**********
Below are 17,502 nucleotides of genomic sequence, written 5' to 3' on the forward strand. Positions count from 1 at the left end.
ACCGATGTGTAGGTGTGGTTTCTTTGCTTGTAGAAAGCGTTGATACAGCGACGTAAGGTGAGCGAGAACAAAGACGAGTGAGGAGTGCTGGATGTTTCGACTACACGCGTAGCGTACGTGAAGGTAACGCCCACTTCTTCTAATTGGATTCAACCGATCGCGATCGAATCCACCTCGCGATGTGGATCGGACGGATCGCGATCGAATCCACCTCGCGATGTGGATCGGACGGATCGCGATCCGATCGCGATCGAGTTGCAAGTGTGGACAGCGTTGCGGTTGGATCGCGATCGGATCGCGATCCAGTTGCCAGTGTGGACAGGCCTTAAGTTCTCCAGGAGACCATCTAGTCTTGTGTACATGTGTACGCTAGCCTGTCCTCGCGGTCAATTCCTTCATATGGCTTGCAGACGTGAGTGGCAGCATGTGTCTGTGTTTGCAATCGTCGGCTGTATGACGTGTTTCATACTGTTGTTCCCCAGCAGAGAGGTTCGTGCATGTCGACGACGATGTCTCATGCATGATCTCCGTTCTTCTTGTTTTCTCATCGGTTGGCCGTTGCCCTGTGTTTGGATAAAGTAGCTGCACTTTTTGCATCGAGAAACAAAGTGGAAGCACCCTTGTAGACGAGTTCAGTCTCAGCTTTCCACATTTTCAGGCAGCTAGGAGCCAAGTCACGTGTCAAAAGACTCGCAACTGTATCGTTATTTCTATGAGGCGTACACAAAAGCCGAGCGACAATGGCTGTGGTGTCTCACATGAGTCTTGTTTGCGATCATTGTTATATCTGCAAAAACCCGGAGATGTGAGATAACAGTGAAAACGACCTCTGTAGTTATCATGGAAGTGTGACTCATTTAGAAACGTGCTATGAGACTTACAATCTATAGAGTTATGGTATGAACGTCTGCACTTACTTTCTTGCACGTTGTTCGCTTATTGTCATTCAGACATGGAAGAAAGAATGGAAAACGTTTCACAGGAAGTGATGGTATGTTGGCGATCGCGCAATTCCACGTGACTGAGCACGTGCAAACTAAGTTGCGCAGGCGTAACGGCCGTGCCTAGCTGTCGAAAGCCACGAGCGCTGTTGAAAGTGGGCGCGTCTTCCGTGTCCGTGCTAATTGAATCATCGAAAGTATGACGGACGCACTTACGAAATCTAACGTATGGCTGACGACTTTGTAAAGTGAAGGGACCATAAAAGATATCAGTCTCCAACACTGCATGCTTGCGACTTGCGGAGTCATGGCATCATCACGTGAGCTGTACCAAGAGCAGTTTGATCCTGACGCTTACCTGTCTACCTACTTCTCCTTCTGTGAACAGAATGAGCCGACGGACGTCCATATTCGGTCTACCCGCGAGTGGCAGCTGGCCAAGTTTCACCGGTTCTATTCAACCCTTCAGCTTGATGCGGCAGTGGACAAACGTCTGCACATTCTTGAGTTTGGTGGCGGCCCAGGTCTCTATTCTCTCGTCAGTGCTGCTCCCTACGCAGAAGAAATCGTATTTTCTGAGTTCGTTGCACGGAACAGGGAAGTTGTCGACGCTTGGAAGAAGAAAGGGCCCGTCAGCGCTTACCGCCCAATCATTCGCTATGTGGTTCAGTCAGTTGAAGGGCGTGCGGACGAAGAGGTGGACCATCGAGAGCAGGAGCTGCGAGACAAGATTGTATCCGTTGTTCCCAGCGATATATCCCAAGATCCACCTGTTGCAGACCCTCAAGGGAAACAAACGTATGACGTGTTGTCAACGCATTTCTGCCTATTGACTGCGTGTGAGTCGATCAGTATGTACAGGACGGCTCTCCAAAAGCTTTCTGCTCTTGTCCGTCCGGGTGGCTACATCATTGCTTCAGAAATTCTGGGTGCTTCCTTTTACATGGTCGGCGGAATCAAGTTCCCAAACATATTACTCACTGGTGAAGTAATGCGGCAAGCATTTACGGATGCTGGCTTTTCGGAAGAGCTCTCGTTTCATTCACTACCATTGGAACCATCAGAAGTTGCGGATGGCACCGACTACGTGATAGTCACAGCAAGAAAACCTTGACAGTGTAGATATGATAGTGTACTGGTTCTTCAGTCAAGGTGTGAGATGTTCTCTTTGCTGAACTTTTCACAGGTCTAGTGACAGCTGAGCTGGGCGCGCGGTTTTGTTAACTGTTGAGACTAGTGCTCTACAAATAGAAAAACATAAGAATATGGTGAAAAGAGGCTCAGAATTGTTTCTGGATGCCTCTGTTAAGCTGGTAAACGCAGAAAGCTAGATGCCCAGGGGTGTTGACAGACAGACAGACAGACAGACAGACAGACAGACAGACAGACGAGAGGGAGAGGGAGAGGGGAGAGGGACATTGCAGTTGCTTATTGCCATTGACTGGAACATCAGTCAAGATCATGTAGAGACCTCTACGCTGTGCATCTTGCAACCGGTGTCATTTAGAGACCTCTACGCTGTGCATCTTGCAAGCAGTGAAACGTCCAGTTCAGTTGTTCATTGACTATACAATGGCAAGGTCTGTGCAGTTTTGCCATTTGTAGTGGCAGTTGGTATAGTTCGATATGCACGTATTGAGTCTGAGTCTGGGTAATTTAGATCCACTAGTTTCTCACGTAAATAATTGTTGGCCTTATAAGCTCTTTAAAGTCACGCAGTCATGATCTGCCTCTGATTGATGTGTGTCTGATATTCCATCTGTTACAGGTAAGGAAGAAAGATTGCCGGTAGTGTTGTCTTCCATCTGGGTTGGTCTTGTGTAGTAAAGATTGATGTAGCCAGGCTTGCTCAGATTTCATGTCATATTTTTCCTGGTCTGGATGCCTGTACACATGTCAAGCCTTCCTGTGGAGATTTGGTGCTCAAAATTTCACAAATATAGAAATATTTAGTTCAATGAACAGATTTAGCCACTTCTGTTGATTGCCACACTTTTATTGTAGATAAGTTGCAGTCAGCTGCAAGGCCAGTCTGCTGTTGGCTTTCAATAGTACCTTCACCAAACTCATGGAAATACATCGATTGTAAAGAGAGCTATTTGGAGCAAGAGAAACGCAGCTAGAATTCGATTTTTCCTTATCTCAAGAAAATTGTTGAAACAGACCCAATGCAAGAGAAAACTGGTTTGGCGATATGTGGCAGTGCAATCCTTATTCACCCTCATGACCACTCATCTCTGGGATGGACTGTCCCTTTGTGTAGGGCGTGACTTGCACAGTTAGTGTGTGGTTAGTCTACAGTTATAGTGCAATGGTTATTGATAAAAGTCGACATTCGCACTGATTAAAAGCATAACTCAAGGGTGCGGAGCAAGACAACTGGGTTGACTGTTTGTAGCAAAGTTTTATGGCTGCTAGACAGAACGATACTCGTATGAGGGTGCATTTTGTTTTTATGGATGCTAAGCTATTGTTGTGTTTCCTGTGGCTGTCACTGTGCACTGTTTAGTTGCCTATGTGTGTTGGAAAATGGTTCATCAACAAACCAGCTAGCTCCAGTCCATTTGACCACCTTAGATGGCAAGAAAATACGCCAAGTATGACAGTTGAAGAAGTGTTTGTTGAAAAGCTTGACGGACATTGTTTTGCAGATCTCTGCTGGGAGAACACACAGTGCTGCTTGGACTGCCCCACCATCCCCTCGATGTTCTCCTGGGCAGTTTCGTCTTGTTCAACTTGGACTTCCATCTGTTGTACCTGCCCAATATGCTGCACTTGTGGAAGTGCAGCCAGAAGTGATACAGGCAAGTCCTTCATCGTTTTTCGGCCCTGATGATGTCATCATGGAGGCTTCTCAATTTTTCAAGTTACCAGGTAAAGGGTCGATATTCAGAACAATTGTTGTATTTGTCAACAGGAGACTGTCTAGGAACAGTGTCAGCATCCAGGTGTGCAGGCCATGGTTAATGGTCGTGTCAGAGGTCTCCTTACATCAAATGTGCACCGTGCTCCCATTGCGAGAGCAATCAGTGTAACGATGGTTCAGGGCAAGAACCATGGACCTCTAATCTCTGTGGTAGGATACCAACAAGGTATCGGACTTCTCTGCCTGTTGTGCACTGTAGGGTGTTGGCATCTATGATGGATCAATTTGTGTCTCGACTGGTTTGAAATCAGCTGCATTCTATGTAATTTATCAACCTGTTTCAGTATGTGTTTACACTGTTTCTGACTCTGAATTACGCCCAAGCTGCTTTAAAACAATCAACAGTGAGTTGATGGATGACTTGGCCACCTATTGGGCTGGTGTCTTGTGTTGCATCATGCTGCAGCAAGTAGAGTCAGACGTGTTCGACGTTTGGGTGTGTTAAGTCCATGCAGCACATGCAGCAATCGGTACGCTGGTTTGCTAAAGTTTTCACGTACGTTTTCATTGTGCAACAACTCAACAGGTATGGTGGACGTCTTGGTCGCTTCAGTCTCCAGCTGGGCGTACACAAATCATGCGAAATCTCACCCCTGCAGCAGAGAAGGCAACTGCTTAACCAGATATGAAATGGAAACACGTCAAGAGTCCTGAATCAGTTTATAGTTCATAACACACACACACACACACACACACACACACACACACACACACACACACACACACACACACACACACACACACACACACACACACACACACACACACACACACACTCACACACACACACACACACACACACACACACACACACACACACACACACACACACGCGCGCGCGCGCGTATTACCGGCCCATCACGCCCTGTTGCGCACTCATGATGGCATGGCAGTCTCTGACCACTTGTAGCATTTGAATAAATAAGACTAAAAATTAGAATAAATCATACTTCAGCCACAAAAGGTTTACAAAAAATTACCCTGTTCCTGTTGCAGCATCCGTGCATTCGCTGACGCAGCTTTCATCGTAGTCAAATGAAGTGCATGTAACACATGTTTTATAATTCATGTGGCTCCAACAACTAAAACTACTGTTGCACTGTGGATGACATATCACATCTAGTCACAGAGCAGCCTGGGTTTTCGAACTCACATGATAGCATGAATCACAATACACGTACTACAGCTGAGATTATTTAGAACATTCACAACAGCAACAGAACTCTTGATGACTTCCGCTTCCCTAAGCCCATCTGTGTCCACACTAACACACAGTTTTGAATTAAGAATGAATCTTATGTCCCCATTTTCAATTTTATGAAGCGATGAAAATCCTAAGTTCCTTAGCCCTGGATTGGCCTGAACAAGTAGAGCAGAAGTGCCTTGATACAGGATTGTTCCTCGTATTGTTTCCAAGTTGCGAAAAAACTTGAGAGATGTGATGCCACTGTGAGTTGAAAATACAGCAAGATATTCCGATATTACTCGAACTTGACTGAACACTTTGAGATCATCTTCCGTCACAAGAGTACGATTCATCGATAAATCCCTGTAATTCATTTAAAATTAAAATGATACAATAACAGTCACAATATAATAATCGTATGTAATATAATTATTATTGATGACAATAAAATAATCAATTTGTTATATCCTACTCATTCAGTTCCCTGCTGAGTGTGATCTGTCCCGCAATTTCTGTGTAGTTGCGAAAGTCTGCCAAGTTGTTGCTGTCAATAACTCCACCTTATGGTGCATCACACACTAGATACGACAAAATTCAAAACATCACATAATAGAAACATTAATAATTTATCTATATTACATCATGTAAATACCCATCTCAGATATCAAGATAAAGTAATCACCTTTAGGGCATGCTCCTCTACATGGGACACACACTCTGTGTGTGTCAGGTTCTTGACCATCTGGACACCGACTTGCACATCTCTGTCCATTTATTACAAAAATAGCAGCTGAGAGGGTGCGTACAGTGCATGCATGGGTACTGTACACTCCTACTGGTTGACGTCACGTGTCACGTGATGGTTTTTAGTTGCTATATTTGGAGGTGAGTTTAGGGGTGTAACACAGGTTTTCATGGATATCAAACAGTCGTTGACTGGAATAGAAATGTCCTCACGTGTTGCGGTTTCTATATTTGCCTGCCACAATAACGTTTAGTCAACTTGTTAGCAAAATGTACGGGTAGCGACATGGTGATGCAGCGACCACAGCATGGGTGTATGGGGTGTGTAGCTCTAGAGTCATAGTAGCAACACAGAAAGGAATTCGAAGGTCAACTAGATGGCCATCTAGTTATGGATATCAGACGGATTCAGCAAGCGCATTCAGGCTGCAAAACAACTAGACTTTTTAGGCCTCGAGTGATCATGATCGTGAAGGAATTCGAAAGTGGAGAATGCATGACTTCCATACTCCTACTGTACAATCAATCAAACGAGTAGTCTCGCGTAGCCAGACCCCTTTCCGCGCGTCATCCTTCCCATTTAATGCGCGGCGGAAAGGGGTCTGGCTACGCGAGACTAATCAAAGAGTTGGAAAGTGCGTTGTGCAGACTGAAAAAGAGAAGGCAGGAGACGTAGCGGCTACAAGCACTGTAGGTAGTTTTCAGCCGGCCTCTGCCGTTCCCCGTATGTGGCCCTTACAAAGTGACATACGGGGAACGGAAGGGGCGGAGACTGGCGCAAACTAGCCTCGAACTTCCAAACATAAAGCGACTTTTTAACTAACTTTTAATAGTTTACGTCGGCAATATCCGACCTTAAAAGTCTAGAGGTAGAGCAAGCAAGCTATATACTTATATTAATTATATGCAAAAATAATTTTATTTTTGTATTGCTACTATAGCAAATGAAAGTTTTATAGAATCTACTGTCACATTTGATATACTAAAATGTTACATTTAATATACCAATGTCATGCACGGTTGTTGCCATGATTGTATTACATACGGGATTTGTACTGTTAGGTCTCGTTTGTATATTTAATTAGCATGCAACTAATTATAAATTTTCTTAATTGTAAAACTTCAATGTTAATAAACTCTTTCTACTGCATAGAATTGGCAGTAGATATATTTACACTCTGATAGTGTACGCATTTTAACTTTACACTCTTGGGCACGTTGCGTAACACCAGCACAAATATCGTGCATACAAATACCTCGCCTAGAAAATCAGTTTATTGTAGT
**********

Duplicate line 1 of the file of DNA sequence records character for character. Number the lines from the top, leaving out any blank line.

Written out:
Below are 17,502 nucleotides of genomic sequence, written 5' to 3' on the forward strand. Positions count from 1 at the left end.